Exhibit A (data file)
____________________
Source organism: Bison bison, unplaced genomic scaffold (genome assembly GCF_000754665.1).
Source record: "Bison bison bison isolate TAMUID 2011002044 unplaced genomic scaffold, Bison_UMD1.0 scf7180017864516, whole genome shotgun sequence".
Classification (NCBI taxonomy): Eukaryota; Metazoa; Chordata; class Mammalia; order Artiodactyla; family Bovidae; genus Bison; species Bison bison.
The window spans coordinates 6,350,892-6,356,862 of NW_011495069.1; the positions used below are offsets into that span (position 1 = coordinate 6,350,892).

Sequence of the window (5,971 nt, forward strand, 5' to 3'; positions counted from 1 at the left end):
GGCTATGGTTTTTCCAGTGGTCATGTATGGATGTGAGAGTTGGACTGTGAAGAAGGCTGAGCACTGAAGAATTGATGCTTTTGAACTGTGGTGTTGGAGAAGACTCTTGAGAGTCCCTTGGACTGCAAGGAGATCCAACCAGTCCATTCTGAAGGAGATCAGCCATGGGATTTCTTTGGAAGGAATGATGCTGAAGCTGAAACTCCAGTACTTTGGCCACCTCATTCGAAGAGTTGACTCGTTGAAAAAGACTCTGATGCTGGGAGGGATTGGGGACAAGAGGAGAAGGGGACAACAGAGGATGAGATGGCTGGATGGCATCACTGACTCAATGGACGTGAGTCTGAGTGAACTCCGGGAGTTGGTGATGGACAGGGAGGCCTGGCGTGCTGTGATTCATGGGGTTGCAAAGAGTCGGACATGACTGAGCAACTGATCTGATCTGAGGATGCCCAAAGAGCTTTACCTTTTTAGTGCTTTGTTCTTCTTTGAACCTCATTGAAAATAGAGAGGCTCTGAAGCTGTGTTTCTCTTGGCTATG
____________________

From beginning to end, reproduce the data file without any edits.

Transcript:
Source organism: Bison bison, unplaced genomic scaffold (genome assembly GCF_000754665.1).
Source record: "Bison bison bison isolate TAMUID 2011002044 unplaced genomic scaffold, Bison_UMD1.0 scf7180017864516, whole genome shotgun sequence".
Classification (NCBI taxonomy): Eukaryota; Metazoa; Chordata; class Mammalia; order Artiodactyla; family Bovidae; genus Bison; species Bison bison.
The window spans coordinates 6,350,892-6,356,862 of NW_011495069.1; the positions used below are offsets into that span (position 1 = coordinate 6,350,892).

Sequence of the window (5,971 nt, forward strand, 5' to 3'; positions counted from 1 at the left end):
GGCTATGGTTTTTCCAGTGGTCATGTATGGATGTGAGAGTTGGACTGTGAAGAAGGCTGAGCACTGAAGAATTGATGCTTTTGAACTGTGGTGTTGGAGAAGACTCTTGAGAGTCCCTTGGACTGCAAGGAGATCCAACCAGTCCATTCTGAAGGAGATCAGCCATGGGATTTCTTTGGAAGGAATGATGCTGAAGCTGAAACTCCAGTACTTTGGCCACCTCATTCGAAGAGTTGACTCGTTGAAAAAGACTCTGATGCTGGGAGGGATTGGGGACAAGAGGAGAAGGGGACAACAGAGGATGAGATGGCTGGATGGCATCACTGACTCAATGGACGTGAGTCTGAGTGAACTCCGGGAGTTGGTGATGGACAGGGAGGCCTGGCGTGCTGTGATTCATGGGGTTGCAAAGAGTCGGACATGACTGAGCAACTGATCTGATCTGAGGATGCCCAAAGAGCTTTACCTTTTTAGTGCTTTGTTCTTCTTTGAACCTCATTGAAAATAGAGAGGCTCTGAAGCTGTGTTTCTCTTGGCTATG